Robert “Snap” Litzenberger (above), a former patch holder with the Enforcers Motorcycle Club, has finally gone on trial in Daytona for an aggravated assault that happened on March 13, 2011.
Litzenberger attacked a college student named Robert Kuehl in the parking lot outside the Pirates Cove Hotel in Daytona Beach Shores. Litzenberger, his friend Tyke Sealock and Litzenberger’s 26-year-old sister were trying to find a desk clerk so they could check in when they were accosted by at least six Enforcers.
When one of the Enforcers grabbed Kuehl’s sister and tried to kiss her, Kuehl told the men to stop, which is when they decided to teach him a lesson. As the sister, a local lifeguard, broke free and rushed into the hotel to seek help, the pack rushed Kuehl. “I woke up, both my eyes were closed, in an ambulance,” Kuehl testified yesterday.
As Kuehl testified, Litzenberger openly laughed, mugged and mocked his victim until Judge Leah R. Case told him to stop.
Under cross examination, Kuehl admitted he was intoxicated when the attack occurred.
Stand Your Ground
Surveillance video of the incident shows that Litzenberger walked up behind Kuehl, grabbed him by the shoulders and threw him to the ground. Litzenberger then took a long step and kicked Kuehl in the head. Simultaneously three other Enforcers threw Sealock threw a window, pulled him out and beat him. The kick cost Kuehl three teeth.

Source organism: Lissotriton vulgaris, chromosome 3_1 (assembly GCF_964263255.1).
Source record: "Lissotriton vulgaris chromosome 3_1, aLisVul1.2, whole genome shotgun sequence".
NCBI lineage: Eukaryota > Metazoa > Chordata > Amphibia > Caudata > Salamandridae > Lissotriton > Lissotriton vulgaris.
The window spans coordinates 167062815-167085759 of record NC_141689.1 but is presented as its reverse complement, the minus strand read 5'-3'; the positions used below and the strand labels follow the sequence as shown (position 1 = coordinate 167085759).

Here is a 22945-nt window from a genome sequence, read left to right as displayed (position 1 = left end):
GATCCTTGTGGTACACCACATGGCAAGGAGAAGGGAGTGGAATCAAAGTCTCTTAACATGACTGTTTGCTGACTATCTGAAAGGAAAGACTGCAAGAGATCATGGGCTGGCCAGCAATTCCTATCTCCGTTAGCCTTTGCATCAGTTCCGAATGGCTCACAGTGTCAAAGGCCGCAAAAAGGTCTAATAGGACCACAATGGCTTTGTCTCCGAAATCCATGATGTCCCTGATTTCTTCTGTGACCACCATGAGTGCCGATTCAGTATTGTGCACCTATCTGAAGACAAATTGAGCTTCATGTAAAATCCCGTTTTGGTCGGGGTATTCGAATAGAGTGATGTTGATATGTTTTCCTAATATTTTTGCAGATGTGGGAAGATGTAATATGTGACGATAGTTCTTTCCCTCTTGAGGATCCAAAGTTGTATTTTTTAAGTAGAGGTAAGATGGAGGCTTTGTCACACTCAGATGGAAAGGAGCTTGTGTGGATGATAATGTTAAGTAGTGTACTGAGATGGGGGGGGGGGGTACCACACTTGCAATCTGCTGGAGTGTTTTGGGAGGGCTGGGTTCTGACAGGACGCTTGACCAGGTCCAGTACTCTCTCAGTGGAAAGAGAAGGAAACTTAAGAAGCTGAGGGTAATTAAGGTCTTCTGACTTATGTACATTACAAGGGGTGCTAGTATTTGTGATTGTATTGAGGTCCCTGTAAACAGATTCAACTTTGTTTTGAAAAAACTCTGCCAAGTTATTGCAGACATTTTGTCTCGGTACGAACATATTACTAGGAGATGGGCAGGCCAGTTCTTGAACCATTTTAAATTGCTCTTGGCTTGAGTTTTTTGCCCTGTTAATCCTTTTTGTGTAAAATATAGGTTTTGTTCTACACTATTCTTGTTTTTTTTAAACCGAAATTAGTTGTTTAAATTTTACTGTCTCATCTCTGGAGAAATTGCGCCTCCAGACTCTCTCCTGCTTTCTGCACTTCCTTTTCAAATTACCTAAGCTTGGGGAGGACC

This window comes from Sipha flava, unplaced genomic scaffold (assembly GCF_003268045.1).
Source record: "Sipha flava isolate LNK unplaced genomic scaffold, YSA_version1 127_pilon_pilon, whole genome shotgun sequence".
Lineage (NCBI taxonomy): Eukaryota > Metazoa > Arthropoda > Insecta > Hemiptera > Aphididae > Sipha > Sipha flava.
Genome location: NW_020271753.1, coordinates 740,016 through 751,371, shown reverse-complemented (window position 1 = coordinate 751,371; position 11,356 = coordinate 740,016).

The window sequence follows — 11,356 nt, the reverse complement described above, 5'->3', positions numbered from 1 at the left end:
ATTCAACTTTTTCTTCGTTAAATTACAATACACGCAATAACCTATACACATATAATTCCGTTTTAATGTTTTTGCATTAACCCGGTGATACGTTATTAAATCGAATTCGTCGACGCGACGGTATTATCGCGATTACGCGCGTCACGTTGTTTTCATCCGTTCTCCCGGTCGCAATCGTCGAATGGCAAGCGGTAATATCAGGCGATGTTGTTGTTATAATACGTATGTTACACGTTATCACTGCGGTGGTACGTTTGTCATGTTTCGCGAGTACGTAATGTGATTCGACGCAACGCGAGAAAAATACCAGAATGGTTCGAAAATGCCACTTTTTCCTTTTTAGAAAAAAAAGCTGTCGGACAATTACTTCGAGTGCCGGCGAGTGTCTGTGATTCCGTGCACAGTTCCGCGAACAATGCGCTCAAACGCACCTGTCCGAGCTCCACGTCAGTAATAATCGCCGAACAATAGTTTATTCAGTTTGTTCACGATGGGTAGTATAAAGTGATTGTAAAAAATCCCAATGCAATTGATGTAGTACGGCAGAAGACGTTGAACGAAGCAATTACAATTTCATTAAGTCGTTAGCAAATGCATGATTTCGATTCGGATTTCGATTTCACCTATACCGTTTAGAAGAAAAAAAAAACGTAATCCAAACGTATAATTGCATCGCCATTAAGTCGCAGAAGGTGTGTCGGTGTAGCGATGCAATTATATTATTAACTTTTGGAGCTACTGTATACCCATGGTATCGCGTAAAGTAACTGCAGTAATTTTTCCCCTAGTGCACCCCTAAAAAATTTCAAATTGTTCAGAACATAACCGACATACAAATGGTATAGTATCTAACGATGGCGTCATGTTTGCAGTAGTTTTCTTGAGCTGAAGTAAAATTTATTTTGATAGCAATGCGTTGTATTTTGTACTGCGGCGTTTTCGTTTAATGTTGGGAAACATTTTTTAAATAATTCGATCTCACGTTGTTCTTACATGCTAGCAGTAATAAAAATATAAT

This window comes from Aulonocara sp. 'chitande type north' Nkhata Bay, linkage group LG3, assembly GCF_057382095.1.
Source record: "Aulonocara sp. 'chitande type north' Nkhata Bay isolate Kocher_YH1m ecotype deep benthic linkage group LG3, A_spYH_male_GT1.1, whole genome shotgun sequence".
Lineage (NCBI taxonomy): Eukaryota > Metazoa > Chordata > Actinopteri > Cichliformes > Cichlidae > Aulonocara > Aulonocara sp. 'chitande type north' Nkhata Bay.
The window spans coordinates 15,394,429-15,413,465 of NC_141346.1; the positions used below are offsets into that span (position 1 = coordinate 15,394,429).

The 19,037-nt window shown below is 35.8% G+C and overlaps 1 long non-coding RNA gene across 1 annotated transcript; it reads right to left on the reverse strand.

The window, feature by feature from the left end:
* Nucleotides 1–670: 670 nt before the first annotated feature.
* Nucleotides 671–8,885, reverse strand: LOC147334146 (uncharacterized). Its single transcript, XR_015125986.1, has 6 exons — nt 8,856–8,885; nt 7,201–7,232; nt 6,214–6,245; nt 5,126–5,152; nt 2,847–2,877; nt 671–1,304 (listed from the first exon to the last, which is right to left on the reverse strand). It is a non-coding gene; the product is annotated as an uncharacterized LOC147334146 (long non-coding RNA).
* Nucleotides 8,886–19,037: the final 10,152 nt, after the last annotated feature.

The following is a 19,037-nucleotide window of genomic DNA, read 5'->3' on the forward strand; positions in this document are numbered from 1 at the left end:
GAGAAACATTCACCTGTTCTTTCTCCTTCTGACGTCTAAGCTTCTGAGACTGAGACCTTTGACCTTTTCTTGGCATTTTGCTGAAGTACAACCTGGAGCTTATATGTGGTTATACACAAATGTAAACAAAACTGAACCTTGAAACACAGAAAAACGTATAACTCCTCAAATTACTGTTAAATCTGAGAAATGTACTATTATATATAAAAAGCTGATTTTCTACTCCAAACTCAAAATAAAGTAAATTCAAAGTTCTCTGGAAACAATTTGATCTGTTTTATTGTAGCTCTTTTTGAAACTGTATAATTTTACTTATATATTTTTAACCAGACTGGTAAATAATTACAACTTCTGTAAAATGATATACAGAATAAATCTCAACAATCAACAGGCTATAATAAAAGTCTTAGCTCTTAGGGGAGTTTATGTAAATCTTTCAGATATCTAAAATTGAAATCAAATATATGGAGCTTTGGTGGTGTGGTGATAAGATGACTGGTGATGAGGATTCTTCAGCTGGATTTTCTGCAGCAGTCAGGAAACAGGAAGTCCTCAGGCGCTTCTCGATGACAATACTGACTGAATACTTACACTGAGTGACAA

Defense Attorney W. Bryan Park II said his client and his club brothers were acting in self defense after Kuehl threatened to “blow his brains out and stick him.” Litzenberger has requested numerous continuances. He has twice filed for dismissal of the charge against him under Florida’s Stand Your Ground Law. A previous judge in the case, called it the “most continued case in world history.”
Richard “Rosco” Sessa, the founder and President of the Enforcers, told the Daytona Beach News-Journal that Kuehl and Sealock “were confrontational. They were cocky. They were intoxicated and like I said the video does not show everything.”
On its website, the Enforcers describes itself as “a Law Enforcement and Military Motorcycle Club. As an LEMC, we consist of, but are not limited to members of the Law Enforcement, Military, and Public Safety professional backgrounds.” The club’s mother chapter “is based in the Palm Beach County Florida area. Currently there are a total of 34 chapters, spanning 13 States in the U.S. and one Provence (sic) in Canada.”
Sessa states he began motorcycling at the age of 8, “with a Honda 50 and has been riding since. As a teenager Rosco dreamed of belonging to a large motorcycle club. Influenced by his grandfather who had ridden his entire life, Rosco followed his dream.”
“At age 19 Rosco joined the largest club in the world, the police force. After 15 years of hard core ‘street level police work’ Rosco continued to pursue his dream and decided to form his own club, The Enforcers MC. Our Colors are taken from the ‘Swordsmen’ from the medieval days. They were the enforcers of the law then. Hence Enforcers MC, the Enforcers Motorcycle Club consists of, but is not limited to members of current and retired Law Enforcement Officers, Armed Forces Personnel, Public Safety personnel, and some good friends who complete the ‘Family’ of our club.”